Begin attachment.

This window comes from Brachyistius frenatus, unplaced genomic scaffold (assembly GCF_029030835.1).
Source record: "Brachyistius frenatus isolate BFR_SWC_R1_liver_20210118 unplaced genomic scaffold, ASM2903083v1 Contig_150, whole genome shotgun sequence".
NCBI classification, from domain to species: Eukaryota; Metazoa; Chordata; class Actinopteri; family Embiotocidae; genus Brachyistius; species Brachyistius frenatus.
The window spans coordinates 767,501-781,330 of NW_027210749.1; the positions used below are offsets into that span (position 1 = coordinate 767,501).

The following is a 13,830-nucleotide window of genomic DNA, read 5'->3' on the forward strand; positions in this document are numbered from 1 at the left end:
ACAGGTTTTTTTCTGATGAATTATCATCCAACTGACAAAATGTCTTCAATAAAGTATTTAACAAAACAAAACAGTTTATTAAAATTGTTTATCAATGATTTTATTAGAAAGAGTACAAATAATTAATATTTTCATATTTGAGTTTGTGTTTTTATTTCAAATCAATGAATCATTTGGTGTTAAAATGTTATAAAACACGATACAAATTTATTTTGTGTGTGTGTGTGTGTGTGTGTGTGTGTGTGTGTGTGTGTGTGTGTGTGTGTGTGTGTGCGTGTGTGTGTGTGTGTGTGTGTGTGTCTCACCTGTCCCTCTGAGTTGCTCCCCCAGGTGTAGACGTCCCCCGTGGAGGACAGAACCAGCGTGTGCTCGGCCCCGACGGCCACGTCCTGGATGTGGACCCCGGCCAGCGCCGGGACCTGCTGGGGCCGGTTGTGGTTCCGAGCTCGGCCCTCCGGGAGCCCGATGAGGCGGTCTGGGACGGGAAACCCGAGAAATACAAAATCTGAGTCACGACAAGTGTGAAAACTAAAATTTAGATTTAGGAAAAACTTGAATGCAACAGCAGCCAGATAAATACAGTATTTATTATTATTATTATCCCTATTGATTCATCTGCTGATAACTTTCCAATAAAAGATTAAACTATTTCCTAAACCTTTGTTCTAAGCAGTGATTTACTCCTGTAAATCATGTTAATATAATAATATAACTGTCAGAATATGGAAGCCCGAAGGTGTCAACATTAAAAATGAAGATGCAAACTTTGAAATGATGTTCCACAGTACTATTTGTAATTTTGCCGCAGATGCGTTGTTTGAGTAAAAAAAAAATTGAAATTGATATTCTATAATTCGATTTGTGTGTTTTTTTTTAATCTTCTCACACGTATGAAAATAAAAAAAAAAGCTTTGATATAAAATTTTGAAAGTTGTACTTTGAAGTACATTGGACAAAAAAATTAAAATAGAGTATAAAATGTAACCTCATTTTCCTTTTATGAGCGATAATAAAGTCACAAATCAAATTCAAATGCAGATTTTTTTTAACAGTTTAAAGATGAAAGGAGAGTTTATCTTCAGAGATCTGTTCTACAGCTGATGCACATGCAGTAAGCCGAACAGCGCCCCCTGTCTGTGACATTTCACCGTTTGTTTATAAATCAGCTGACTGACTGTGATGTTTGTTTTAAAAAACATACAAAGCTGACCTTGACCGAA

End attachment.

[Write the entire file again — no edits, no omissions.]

This window comes from Brachyistius frenatus, unplaced genomic scaffold (assembly GCF_029030835.1).
Source record: "Brachyistius frenatus isolate BFR_SWC_R1_liver_20210118 unplaced genomic scaffold, ASM2903083v1 Contig_150, whole genome shotgun sequence".
NCBI classification, from domain to species: Eukaryota; Metazoa; Chordata; class Actinopteri; family Embiotocidae; genus Brachyistius; species Brachyistius frenatus.
The window spans coordinates 767,501-781,330 of NW_027210749.1; the positions used below are offsets into that span (position 1 = coordinate 767,501).

The following is a 13,830-nucleotide window of genomic DNA, read 5'->3' on the forward strand; positions in this document are numbered from 1 at the left end:
ACAGGTTTTTTTCTGATGAATTATCATCCAACTGACAAAATGTCTTCAATAAAGTATTTAACAAAACAAAACAGTTTATTAAAATTGTTTATCAATGATTTTATTAGAAAGAGTACAAATAATTAATATTTTCATATTTGAGTTTGTGTTTTTATTTCAAATCAATGAATCATTTGGTGTTAAAATGTTATAAAACACGATACAAATTTATTTTGTGTGTGTGTGTGTGTGTGTGTGTGTGTGTGTGTGTGTGTGTGTGTGTGTGTGTGTGTGCGTGTGTGTGTGTGTGTGTGTGTGTGTCTCACCTGTCCCTCTGAGTTGCTCCCCCAGGTGTAGACGTCCCCCGTGGAGGACAGAACCAGCGTGTGCTCGGCCCCGACGGCCACGTCCTGGATGTGGACCCCGGCCAGCGCCGGGACCTGCTGGGGCCGGTTGTGGTTCCGAGCTCGGCCCTCCGGGAGCCCGATGAGGCGGTCTGGGACGGGAAACCCGAGAAATACAAAATCTGAGTCACGACAAGTGTGAAAACTAAAATTTAGATTTAGGAAAAACTTGAATGCAACAGCAGCCAGATAAATACAGTATTTATTATTATTATTATCCCTATTGATTCATCTGCTGATAACTTTCCAATAAAAGATTAAACTATTTCCTAAACCTTTGTTCTAAGCAGTGATTTACTCCTGTAAATCATGTTAATATAATAATATAACTGTCAGAATATGGAAGCCCGAAGGTGTCAACATTAAAAATGAAGATGCAAACTTTGAAATGATGTTCCACAGTACTATTTGTAATTTTGCCGCAGATGCGTTGTTTGAGTAAAAAAAAAATTGAAATTGATATTCTATAATTCGATTTGTGTGTTTTTTTTTAATCTTCTCACACGTATGAAAATAAAAAAAAAAGCTTTGATATAAAATTTTGAAAGTTGTACTTTGAAGTACATTGGACAAAAAAATTAAAATAGAGTATAAAATGTAACCTCATTTTCCTTTTATGAGCGATAATAAAGTCACAAATCAAATTCAAATGCAGATTTTTTTTAACAGTTTAAAGATGAAAGGAGAGTTTATCTTCAGAGATCTGTTCTACAGCTGATGCACATGCAGTAAGCCGAACAGCGCCCCCTGTCTGTGACATTTCACCGTTTGTTTATAAATCAGCTGACTGACTGTGATGTTTGTTTTAAAAAACATACAAAGCTGACCTTGACCGAA